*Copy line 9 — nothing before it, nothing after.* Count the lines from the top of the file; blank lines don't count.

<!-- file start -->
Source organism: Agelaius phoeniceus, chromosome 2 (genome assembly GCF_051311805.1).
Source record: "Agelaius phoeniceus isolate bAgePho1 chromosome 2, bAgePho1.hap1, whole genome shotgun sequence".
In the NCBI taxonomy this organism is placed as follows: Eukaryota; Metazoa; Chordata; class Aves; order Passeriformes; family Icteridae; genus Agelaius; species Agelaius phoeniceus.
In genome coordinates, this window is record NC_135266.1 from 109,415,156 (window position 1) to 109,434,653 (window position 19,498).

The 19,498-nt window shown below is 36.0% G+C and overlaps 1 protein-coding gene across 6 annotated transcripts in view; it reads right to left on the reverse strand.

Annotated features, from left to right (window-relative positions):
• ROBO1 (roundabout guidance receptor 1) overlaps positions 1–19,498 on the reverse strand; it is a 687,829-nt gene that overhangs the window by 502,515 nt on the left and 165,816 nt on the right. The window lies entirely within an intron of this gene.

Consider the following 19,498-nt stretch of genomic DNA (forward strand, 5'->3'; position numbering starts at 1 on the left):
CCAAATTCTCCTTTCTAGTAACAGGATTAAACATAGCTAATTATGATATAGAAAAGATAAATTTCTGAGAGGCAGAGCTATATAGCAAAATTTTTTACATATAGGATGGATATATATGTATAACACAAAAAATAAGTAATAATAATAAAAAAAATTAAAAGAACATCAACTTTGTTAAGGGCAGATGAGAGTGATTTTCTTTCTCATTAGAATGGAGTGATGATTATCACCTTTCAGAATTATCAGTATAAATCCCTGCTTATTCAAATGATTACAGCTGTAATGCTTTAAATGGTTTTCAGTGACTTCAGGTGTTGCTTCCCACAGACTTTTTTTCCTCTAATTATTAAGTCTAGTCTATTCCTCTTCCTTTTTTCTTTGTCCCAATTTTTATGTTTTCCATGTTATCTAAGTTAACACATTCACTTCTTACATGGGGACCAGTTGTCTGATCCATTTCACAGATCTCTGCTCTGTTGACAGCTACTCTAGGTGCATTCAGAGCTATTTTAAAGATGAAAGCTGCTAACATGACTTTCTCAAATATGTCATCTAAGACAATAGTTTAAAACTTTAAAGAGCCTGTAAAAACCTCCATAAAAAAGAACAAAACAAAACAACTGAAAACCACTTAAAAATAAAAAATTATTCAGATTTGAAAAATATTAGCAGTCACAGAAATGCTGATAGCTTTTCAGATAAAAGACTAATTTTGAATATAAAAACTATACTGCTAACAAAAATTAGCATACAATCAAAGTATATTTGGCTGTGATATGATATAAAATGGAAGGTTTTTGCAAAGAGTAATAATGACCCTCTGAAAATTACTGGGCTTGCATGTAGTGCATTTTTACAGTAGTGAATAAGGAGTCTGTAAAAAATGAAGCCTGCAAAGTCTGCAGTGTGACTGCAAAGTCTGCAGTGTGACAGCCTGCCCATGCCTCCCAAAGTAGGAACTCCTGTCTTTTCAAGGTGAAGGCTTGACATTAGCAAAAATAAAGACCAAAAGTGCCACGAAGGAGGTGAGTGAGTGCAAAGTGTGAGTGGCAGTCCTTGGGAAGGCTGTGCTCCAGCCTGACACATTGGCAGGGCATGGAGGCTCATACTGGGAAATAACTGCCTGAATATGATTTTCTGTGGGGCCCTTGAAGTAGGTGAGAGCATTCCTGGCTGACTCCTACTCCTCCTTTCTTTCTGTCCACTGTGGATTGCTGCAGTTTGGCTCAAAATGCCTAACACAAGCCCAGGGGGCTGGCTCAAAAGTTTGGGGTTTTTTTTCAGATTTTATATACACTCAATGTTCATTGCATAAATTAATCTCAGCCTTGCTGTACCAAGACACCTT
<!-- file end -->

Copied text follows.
CCAAATTCTCCTTTCTAGTAACAGGATTAAACATAGCTAATTATGATATAGAAAAGATAAATTTCTGAGAGGCAGAGCTATATAGCAAAATTTTTTACATATAGGATGGATATATATGTATAACACAAAAAATAAGTAATAATAATAAAAAAAATTAAAAGAACATCAACTTTGTTAAGGGCAGATGAGAGTGATTTTCTTTCTCATTAGAATGGAGTGATGATTATCACCTTTCAGAATTATCAGTATAAATCCCTGCTTATTCAAATGATTACAGCTGTAATGCTTTAAATGGTTTTCAGTGACTTCAGGTGTTGCTTCCCACAGACTTTTTTTCCTCTAATTATTAAGTCTAGTCTATTCCTCTTCCTTTTTTCTTTGTCCCAATTTTTATGTTTTCCATGTTATCTAAGTTAACACATTCACTTCTTACATGGGGACCAGTTGTCTGATCCATTTCACAGATCTCTGCTCTGTTGACAGCTACTCTAGGTGCATTCAGAGCTATTTTAAAGATGAAAGCTGCTAACATGACTTTCTCAAATATGTCATCTAAGACAATAGTTTAAAACTTTAAAGAGCCTGTAAAAACCTCCATAAAAAAGAACAAAACAAAACAACTGAAAACCACTTAAAAATAAAAAATTATTCAGATTTGAAAAATATTAGCAGTCACAGAAATGCTGATAGCTTTTCAGATAAAAGACTAATTTTGAATATAAAAACTATACTGCTAACAAAAATTAGCATACAATCAAAGTATATTTGGCTGTGATATGATATAAAATGGAAGGTTTTTGCAAAGAGTAATAATGACCCTCTGAAAATTACTGGGCTTGCATGTAGTGCATTTTTACAGTAGTGAATAAGGAGTCTGTAAAAAATGAAGCCTGCAAAGTCTGCAGTGTGACTGCAAAGTCTGCAGTGTGACAGCCTGCCCATGCCTCCCAAAGTAGGAACTCCTGTCTTTTCAAGGTGAAGGCTTGACATTAGCAAAAATAAAGACCAAAAGTGCCACGAAGGAGGTGAGTGAGTGCAAAGTGTGAGTGGCAGTCCTTGGGAAGGCTGTGCTCCAGCCTGACACATTGGCAGGGCATGGAGGCTCATACTGGGAAATAACTGCCTGAATATGATTTTCTGTGGGGCCCTTGAAGTAGGTGAGAGCATTCCTGGCTGACTCCTACTCCTCCTTTCTTTCTGTCCACTGTGGATTGCTGCAGTTTGGCTCAAAATGCCTAACACAAGCCCAGGGGGCTGGCTCAAAAGTTTGGGGTTTTTTTTCAGATTTTATATACACTCAATGTTCATTGCATAAATTAATCTCAGCCTTGCTGTACCAAGACACCTT